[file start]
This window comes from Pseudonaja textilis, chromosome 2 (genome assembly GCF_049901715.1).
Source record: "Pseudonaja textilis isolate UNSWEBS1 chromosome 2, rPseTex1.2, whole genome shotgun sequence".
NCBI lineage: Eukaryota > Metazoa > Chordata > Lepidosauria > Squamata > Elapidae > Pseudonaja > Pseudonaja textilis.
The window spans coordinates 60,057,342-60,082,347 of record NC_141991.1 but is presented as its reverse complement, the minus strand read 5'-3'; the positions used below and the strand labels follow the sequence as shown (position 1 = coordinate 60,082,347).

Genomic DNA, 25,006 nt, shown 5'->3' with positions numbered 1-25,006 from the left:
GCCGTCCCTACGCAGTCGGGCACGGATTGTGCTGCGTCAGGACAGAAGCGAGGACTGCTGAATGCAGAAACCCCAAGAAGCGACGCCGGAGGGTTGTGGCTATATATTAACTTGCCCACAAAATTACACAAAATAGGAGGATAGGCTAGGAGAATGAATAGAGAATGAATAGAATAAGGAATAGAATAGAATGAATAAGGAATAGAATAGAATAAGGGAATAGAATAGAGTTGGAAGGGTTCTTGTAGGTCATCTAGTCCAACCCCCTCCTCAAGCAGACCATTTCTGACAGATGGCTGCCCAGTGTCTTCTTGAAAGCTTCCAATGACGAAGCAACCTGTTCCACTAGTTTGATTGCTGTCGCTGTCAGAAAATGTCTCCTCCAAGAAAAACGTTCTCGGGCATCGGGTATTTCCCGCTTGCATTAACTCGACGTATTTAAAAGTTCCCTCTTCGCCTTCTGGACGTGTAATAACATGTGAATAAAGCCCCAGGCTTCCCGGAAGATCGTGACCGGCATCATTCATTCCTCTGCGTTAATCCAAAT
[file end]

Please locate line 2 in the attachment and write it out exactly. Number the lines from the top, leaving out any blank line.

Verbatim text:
Source record: "Pseudonaja textilis isolate UNSWEBS1 chromosome 2, rPseTex1.2, whole genome shotgun sequence".